This is one of those hard books to review. At the time I read it, I was looking for something light that wouldn’t tug on my emotions too much. And I got that. Unfortunately, when it came time to write up this review, I found I didn’t have much to say about it. What I did have to say about it sounded ranty, however the truth is that while I was reading it, the experience wasn’t all that bad. Had I been looking for a book with depth, that wouldn’t be this but I wasn’t at the time…so take that as you will.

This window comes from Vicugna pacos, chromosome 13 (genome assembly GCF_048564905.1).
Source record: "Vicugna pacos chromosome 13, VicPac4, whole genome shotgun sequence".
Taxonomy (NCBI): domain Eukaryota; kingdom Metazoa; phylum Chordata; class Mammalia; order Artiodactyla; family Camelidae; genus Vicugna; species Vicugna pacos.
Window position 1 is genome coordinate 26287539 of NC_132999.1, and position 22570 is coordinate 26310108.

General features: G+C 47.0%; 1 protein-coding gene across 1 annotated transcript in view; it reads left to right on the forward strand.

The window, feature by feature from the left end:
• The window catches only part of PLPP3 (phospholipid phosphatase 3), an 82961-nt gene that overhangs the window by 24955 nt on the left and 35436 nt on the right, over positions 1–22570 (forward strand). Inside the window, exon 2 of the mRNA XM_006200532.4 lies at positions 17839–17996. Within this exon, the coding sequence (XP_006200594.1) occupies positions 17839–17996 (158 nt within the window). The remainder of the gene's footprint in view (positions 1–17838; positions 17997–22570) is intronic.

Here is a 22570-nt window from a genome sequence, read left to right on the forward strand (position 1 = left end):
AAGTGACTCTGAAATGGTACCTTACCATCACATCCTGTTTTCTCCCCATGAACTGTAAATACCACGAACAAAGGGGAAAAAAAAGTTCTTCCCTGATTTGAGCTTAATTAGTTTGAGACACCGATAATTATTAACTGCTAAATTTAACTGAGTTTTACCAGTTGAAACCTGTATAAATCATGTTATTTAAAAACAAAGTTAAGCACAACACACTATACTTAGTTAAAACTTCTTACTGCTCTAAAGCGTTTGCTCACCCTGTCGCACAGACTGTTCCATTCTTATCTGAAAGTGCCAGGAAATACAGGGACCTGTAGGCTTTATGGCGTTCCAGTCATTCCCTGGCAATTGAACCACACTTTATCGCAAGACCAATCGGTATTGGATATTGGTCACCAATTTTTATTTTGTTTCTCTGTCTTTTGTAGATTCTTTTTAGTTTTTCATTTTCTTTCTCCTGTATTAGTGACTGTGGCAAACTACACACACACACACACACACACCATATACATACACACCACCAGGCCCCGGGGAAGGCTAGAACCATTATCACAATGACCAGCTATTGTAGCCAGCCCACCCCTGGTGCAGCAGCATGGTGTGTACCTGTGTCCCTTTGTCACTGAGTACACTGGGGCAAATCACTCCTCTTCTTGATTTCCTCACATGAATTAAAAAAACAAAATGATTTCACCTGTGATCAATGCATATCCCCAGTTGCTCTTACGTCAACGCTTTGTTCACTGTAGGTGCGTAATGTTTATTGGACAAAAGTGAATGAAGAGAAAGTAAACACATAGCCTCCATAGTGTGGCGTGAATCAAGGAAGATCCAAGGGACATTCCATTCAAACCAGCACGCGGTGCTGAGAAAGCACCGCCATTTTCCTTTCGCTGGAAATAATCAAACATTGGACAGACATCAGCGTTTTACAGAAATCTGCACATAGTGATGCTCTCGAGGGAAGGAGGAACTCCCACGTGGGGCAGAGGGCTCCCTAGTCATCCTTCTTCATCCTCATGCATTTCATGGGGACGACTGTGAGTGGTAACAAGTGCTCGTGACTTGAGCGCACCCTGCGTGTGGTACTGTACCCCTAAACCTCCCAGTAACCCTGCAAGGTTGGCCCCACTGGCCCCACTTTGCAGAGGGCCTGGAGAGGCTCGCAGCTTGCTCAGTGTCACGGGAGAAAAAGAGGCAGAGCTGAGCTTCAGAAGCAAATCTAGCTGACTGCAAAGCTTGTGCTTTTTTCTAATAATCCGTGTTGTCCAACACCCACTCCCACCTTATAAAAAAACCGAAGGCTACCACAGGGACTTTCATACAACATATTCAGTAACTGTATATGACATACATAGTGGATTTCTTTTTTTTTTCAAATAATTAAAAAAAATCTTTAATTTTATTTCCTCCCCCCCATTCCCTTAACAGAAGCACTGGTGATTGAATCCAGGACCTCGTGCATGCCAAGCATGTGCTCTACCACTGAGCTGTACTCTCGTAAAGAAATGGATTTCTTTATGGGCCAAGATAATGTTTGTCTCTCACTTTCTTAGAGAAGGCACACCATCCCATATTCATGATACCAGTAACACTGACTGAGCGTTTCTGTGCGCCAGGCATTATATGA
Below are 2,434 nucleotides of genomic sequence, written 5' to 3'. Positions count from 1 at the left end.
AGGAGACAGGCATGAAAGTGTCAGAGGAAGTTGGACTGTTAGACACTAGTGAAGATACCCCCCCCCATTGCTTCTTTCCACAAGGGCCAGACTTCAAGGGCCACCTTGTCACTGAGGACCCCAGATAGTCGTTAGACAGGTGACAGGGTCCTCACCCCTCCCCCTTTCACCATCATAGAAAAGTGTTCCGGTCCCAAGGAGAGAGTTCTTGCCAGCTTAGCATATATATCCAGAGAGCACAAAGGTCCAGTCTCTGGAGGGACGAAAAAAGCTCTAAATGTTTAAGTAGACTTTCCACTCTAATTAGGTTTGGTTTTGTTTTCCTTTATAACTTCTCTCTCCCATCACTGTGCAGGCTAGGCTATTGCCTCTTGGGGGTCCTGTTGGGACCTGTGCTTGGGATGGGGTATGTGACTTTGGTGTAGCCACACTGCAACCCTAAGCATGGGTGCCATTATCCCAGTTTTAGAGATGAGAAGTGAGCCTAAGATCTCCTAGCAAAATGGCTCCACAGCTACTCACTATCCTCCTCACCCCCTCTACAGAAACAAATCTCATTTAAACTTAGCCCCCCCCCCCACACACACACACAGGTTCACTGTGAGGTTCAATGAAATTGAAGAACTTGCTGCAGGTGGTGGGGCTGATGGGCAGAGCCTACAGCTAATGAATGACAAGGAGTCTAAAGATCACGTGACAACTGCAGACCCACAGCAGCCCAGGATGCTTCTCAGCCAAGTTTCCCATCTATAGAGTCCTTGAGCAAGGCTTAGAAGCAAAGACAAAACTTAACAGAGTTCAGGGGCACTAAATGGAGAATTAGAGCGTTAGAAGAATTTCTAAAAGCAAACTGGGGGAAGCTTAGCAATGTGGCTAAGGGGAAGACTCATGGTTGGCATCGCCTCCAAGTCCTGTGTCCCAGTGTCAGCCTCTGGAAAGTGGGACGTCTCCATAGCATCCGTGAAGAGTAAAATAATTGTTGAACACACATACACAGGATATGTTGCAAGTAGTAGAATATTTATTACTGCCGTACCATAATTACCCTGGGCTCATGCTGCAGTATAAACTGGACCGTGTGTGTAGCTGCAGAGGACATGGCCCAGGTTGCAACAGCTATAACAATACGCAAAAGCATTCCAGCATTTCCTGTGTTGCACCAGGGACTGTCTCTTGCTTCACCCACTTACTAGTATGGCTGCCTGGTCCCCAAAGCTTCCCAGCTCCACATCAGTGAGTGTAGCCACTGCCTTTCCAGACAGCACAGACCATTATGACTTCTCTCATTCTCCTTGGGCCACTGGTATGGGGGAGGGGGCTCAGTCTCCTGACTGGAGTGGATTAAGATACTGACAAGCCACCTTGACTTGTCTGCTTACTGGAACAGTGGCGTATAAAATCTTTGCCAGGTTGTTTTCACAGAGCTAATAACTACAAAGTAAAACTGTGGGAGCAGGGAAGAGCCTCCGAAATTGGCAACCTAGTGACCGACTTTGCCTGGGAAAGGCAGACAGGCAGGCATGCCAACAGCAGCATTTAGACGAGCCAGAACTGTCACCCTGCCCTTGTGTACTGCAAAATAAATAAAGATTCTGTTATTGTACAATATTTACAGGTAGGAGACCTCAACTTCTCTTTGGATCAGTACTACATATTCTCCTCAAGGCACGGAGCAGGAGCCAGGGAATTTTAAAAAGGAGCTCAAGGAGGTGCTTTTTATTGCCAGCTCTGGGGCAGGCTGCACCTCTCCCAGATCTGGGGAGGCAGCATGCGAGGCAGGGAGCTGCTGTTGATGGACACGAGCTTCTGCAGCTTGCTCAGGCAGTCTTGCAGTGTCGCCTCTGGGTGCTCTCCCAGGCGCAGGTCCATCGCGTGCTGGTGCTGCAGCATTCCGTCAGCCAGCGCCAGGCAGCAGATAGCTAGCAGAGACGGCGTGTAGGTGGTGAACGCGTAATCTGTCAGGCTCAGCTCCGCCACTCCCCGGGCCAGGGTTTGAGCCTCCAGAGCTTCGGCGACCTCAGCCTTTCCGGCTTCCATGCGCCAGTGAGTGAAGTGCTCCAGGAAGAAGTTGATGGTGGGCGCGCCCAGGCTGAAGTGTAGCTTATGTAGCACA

It’s also a difficult book (for me) to categorize. I wouldn’t call this a PNR because there really is no relationship development here – and yet there are sex scenes. However, for me, without a touchstone to the characters, I really don’t enjoy reading the sexy times. I suspect I am supposed to feel something for the relationship between Callie and Liam, but I just can’t bring myself to connect with a relationship that is based on deceit and doesn’t seem to have a future. In this story, most of the intimate moments happen in a dream-like state where you are left wondering if the scene was really a dream or happening in some in between plane. So, not only did it not feel quite real to Callie, it didn’t feel real to me. I wouldn’t call this an UF either, although that is what it more closely resembles. The problem with calling it an UF is we don’t get a kickass heroine. Instead, Callie is a bit of a bumbling character who doesn’t have to work that hard to solve the problems presented to her and never really has to deal with the consequences to any of her actions.